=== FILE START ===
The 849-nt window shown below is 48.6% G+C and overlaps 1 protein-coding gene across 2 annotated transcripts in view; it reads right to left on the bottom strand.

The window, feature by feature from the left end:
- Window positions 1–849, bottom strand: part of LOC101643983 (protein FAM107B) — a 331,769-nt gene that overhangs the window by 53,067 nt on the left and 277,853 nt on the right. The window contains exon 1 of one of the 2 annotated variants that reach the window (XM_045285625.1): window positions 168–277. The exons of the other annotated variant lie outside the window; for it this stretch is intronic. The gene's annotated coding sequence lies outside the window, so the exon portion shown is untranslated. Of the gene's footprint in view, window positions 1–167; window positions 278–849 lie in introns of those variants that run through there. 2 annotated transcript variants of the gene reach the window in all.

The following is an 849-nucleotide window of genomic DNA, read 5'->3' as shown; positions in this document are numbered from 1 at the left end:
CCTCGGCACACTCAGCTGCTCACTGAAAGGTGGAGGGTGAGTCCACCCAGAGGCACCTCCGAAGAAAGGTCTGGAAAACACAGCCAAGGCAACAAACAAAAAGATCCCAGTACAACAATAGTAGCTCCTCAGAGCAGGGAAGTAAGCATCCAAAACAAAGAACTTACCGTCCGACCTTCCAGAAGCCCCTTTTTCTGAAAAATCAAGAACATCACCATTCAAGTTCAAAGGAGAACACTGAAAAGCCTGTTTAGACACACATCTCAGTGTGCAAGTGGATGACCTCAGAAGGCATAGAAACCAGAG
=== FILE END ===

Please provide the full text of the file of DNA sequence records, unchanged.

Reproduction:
The 849-nt window shown below is 48.6% G+C and overlaps 1 protein-coding gene across 2 annotated transcripts in view; it reads right to left on the bottom strand.

The window, feature by feature from the left end:
- Window positions 1–849, bottom strand: part of LOC101643983 (protein FAM107B) — a 331,769-nt gene that overhangs the window by 53,067 nt on the left and 277,853 nt on the right. The window contains exon 1 of one of the 2 annotated variants that reach the window (XM_045285625.1): window positions 168–277. The exons of the other annotated variant lie outside the window; for it this stretch is intronic. The gene's annotated coding sequence lies outside the window, so the exon portion shown is untranslated. Of the gene's footprint in view, window positions 1–167; window positions 278–849 lie in introns of those variants that run through there. 2 annotated transcript variants of the gene reach the window in all.

The following is an 849-nucleotide window of genomic DNA, read 5'->3' as shown; positions in this document are numbered from 1 at the left end:
CCTCGGCACACTCAGCTGCTCACTGAAAGGTGGAGGGTGAGTCCACCCAGAGGCACCTCCGAAGAAAGGTCTGGAAAACACAGCCAAGGCAACAAACAAAAAGATCCCAGTACAACAATAGTAGCTCCTCAGAGCAGGGAAGTAAGCATCCAAAACAAAGAACTTACCGTCCGACCTTCCAGAAGCCCCTTTTTCTGAAAAATCAAGAACATCACCATTCAAGTTCAAAGGAGAACACTGAAAAGCCTGTTTAGACACACATCTCAGTGTGCAAGTGGATGACCTCAGAAGGCATAGAAACCAGAG